Sunday, November 09, 2008
And here is a quick summation of their career with some pretty honest reflections from the band members themselves.
Friday, November 07, 2008
Like so many people I've been basking in the glow of the election and pondering what exactly the Obama presidency might mean to the future of our country. While I would like to believe the election is a clear repudiation of 8 years of...well, the list is so long...but at the very least, an administration that championed anti-intellectualism and dragged the Republican party and America along towards that end. There are a whole host of things to be pissed about this past few years but for me, as an educator, that is really unforgivable.
Much has been said about Bush's legacy. It's telling that this article claiming he is the worst President in history was published in April of 2006. Two and half years later the case against Bush is even stronger.
So what does the election of Barack Obama mean? It's too early to say for sure. The most eloquent reflection I've come across in the aftermath of Tuesday is this one. A couple of choice excerpts about what Obama's election means:
"We have taken it back from the mean-spirited demagogues who were willing to tear the American people apart to stay in power.
"We have taken it back from the apostles of selfishness who pretend naked greed is noble individualism.
"We have taken it back from the deluded hawks who cavalierly sent our youth off to die in a war that should never have been fought.
"We have taken it back from the incompetent officials who lived up to their antigovernment credo by bungling everything they touched.
"We have taken it back from the reactionaries whose intolerance, xenophobia and religious zealotry have been encouraged by a distorted Republican Party for far too long....
"That vision represents a return to the idea that Americans are bound together by more than just a flag, that we are all part of the same community, and that the strength of a community, like the strength of a family, is measured by its members' commitment to each other. The America envisioned by Obama is one in which the privileged care about the plight of the less fortunate because that care, that solidarity, is an inseparable part of who we are as Americans....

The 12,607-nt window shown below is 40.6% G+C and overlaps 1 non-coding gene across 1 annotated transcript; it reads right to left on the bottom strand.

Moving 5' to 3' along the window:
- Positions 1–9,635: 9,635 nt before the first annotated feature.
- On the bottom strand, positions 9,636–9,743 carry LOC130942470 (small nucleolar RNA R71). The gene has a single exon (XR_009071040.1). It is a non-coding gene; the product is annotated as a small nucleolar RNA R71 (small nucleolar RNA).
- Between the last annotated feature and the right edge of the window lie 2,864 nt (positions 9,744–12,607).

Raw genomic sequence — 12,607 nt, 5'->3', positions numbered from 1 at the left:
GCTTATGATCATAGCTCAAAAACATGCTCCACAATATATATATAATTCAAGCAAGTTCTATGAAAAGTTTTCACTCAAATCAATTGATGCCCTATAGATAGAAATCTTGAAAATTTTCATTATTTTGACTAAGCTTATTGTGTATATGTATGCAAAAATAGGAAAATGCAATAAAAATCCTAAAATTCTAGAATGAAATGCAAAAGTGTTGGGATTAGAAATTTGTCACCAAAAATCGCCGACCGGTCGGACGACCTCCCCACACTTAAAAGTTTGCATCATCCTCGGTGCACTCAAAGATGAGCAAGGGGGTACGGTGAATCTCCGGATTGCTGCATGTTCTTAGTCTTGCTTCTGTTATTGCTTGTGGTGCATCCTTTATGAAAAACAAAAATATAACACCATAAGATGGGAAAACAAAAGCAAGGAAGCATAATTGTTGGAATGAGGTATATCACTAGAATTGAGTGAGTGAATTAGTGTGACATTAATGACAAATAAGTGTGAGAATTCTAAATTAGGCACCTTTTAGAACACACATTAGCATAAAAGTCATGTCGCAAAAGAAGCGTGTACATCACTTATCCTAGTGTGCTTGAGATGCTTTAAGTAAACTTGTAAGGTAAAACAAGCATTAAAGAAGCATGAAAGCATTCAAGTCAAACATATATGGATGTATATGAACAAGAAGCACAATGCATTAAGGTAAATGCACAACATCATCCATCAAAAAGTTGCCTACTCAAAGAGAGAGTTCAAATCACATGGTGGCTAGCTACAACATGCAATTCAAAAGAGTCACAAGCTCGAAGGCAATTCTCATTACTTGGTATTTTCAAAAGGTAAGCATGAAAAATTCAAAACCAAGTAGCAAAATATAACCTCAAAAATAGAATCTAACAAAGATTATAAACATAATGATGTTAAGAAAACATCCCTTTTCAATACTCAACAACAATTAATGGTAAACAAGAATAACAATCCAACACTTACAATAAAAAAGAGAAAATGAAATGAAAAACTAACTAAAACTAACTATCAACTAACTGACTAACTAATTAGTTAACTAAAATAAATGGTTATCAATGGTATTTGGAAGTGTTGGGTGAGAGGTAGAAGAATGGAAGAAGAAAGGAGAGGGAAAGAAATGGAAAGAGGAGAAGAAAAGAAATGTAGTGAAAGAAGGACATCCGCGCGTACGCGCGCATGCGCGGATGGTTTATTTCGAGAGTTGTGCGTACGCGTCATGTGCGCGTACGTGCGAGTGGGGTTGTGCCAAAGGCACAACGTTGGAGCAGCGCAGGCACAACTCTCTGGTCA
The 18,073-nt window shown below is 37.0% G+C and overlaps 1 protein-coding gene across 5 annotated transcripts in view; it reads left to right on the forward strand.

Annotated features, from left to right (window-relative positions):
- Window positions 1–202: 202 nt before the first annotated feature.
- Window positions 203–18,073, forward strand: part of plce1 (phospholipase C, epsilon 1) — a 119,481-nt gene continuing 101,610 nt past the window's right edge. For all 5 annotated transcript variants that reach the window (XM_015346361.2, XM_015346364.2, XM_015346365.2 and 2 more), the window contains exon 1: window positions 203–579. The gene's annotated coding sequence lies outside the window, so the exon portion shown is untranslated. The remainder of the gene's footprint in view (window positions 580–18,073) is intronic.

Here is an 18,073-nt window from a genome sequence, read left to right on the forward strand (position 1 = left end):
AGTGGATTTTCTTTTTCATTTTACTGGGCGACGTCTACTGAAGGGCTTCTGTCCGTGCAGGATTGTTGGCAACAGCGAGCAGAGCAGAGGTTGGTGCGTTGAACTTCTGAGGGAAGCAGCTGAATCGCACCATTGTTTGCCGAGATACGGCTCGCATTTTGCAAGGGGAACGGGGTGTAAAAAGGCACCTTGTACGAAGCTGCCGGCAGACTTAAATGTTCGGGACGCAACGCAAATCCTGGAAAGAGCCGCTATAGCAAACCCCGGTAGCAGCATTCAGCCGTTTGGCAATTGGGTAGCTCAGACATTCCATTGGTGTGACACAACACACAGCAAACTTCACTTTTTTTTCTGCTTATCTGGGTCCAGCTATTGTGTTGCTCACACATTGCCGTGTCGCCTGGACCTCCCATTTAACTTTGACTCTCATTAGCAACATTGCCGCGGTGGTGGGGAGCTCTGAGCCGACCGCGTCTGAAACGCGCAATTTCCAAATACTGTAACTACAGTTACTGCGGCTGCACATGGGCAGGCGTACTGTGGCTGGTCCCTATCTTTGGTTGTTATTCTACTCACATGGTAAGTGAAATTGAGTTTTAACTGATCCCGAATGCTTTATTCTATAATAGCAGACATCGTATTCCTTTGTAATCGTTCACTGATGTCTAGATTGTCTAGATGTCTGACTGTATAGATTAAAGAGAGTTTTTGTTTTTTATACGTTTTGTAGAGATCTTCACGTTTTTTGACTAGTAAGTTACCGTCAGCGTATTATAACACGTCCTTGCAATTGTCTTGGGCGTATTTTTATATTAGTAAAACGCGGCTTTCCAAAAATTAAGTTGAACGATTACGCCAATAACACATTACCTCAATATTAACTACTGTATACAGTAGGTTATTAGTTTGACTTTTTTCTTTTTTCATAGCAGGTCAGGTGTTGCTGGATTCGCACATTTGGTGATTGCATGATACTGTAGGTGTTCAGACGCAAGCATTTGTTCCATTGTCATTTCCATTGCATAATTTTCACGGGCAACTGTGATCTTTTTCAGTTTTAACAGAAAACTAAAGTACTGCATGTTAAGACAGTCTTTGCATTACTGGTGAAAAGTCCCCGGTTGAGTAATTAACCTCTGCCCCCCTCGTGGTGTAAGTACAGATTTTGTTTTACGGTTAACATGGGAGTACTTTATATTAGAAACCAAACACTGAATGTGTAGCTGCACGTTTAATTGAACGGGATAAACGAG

"His words revealed the gaping fissure in conservatism's moral vision. Conservatives claim to be the upholders of a threatened traditional morality. But their economic ideology is inherently amoral. Their refusal to see American society as a community implicitly rejects both the Christian injunction to "love thy neighbor as thyself," and the oldest moral commandment in the world, the Golden Rule. A party and movement that have rejected the idea that its members should care about their poorer neighbors, or simply denies that the less privileged are our neighbors, is one that has lost its moral compass."
Thursday, November 06, 2008
Wednesday, November 05, 2008
Monday, November 03, 2008
Sunday, November 02, 2008
Saturday, November 01, 2008
This is the scariest thing I’ve seen this Halloween. The crazies (and desperation) are really coming out.
These photos were taken a couple of blocks from my home. Sigh…I don’t know if the neighbor who did this realized that it goes beyond a tragic attempt at humor into a menacing threat on the life of (hopefully) the next President of the United States. Whatever their intent it’s dumb and despicable. And the window photo (below)...it took me a second to figure out what it meant but once you do...well, doesn't it just speak volumes? The same car was painted "NOBAMA" a couple of days ago.
Let’s make sure that Nevada goes blue this year! Vote Obama on Tuesday.